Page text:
Once the balloon is positioned into the antrum of the vein with an adequate seal, a total of four minutes of “freeze” is delivered. Correct positioning is verified with contrast injection. Ideally, there should be very little lead of contrast outside the vein. It is recommended that a different branch of each vein be wired to achieve a different contact point on the antrum of the vein with the balloon helping to ensure isolation. Three different branches were wired.
Figure 3 shows pulmonary vein potentials present on the Lasso catheter at the onset of the freeze. After the third freeze, Figure 4 demonstrates electrical isolation of the superior vein as the pulmonary vein potentials are now dissociated from left atrial activity.
Figure 5 shows positioning of the balloon in the left inferior vein. Similarly, three different freezes are completed by wiring a different branch. Once completed, the vein is checked using the Lasso catheter for electrical isolation.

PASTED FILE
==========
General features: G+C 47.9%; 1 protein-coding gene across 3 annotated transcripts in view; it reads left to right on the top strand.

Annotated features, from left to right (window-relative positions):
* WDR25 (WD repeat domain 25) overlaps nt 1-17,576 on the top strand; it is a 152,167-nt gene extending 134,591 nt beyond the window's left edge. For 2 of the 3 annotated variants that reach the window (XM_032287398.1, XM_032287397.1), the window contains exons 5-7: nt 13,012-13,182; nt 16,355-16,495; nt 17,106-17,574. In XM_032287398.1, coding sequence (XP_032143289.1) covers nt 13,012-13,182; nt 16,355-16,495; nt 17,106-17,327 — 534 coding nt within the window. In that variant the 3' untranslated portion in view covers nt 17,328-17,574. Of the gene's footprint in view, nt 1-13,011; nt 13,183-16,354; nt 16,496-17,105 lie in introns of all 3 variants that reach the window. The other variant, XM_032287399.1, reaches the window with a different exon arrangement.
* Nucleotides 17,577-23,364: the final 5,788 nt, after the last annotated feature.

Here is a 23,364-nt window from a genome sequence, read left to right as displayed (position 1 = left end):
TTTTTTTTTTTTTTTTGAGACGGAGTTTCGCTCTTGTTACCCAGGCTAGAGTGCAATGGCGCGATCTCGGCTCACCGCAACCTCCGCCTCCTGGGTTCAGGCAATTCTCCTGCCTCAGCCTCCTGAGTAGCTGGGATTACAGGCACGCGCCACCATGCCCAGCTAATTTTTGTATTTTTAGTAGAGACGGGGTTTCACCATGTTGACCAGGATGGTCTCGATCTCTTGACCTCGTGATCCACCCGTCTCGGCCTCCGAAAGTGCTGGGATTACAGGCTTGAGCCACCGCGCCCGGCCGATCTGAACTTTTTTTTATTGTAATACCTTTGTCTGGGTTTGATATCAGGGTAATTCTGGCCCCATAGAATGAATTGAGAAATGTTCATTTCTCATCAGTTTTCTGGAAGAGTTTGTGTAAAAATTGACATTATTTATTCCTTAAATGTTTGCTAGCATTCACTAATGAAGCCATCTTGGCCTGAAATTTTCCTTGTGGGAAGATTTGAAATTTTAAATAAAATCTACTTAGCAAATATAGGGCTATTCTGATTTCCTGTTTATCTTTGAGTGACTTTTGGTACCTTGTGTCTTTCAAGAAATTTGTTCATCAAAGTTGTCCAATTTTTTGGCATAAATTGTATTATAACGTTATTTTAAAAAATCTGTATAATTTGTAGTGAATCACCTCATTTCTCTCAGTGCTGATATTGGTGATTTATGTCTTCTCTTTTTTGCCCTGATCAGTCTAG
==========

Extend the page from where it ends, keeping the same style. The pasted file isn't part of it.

Figure 6 shows positioning of the balloon in the right superior vein. Notice that the 5 Fr Inquiry steerable catheter is placed up into the SVC to pace and capture the phrenic nerve. During the entire freeze in both the right superior and right inferior vein, the physician monitors for diaphragm contraction. Because of the close proximity to the phrenic nerve, any diminution of contraction should prompt termination of the freeze so permanent damage to the nerve does not occur. In this case, there was no evidence of phrenic nerve irritation.